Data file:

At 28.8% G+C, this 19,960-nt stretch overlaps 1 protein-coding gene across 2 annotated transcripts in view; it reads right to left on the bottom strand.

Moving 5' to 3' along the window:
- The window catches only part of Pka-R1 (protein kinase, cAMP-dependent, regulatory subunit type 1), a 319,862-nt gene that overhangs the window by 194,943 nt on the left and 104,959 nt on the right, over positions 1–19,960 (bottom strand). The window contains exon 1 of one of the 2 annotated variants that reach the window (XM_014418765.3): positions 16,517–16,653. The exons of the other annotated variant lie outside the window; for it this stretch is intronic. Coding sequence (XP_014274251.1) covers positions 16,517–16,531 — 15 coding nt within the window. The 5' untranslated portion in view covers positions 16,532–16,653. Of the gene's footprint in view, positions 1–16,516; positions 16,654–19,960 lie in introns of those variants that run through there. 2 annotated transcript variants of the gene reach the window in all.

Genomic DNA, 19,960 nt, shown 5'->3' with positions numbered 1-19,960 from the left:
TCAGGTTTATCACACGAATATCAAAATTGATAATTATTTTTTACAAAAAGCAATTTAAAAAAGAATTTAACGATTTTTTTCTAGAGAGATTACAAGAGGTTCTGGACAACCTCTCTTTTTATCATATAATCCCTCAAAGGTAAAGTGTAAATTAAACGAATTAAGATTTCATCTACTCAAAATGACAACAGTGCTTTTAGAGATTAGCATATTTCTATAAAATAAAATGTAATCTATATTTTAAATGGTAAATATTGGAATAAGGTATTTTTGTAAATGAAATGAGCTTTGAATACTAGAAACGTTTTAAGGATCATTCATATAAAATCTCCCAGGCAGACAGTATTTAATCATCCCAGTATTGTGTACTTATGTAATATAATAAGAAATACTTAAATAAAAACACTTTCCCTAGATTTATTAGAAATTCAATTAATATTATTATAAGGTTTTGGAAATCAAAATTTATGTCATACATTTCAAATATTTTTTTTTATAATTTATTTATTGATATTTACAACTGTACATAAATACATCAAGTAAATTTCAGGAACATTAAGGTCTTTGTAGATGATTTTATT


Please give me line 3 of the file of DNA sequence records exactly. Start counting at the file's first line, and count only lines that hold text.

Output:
- The window catches only part of Pka-R1 (protein kinase, cAMP-dependent, regulatory subunit type 1), a 319,862-nt gene that overhangs the window by 194,943 nt on the left and 104,959 nt on the right, over positions 1–19,960 (bottom strand). The window contains exon 1 of one of the 2 annotated variants that reach the window (XM_014418765.3): positions 16,517–16,653. The exons of the other annotated variant lie outside the window; for it this stretch is intronic. Coding sequence (XP_014274251.1) covers positions 16,517–16,531 — 15 coding nt within the window. The 5' untranslated portion in view covers positions 16,532–16,653. Of the gene's footprint in view, positions 1–16,516; positions 16,654–19,960 lie in introns of those variants that run through there. 2 annotated transcript variants of the gene reach the window in all.